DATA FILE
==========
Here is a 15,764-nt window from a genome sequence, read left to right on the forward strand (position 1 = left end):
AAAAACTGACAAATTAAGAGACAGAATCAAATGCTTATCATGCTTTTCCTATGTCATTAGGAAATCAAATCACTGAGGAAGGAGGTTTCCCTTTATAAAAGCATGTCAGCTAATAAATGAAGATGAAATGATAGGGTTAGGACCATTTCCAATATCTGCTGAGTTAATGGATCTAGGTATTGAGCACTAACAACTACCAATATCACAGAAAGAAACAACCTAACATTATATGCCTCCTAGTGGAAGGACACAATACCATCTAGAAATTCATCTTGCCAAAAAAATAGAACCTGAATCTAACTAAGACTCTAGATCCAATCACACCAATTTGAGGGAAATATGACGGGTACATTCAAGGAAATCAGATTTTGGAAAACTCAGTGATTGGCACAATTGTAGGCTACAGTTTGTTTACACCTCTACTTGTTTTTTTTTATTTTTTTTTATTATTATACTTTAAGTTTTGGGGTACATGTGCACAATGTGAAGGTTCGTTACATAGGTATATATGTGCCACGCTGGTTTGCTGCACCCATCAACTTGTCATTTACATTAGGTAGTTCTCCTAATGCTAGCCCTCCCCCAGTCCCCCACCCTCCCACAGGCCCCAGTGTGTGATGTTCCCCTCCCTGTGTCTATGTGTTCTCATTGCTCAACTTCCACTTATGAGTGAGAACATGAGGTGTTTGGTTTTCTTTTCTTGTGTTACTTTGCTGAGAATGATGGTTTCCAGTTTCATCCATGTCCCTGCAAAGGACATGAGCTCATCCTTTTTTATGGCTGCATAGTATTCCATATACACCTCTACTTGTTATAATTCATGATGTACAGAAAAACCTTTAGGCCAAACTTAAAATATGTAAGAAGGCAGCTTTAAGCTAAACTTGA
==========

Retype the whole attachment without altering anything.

Here is a 15,764-nt window from a genome sequence, read left to right on the forward strand (position 1 = left end):
AAAAACTGACAAATTAAGAGACAGAATCAAATGCTTATCATGCTTTTCCTATGTCATTAGGAAATCAAATCACTGAGGAAGGAGGTTTCCCTTTATAAAAGCATGTCAGCTAATAAATGAAGATGAAATGATAGGGTTAGGACCATTTCCAATATCTGCTGAGTTAATGGATCTAGGTATTGAGCACTAACAACTACCAATATCACAGAAAGAAACAACCTAACATTATATGCCTCCTAGTGGAAGGACACAATACCATCTAGAAATTCATCTTGCCAAAAAAATAGAACCTGAATCTAACTAAGACTCTAGATCCAATCACACCAATTTGAGGGAAATATGACGGGTACATTCAAGGAAATCAGATTTTGGAAAACTCAGTGATTGGCACAATTGTAGGCTACAGTTTGTTTACACCTCTACTTGTTTTTTTTTATTTTTTTTTATTATTATACTTTAAGTTTTGGGGTACATGTGCACAATGTGAAGGTTCGTTACATAGGTATATATGTGCCACGCTGGTTTGCTGCACCCATCAACTTGTCATTTACATTAGGTAGTTCTCCTAATGCTAGCCCTCCCCCAGTCCCCCACCCTCCCACAGGCCCCAGTGTGTGATGTTCCCCTCCCTGTGTCTATGTGTTCTCATTGCTCAACTTCCACTTATGAGTGAGAACATGAGGTGTTTGGTTTTCTTTTCTTGTGTTACTTTGCTGAGAATGATGGTTTCCAGTTTCATCCATGTCCCTGCAAAGGACATGAGCTCATCCTTTTTTATGGCTGCATAGTATTCCATATACACCTCTACTTGTTATAATTCATGATGTACAGAAAAACCTTTAGGCCAAACTTAAAATATGTAAGAAGGCAGCTTTAAGCTAAACTTGA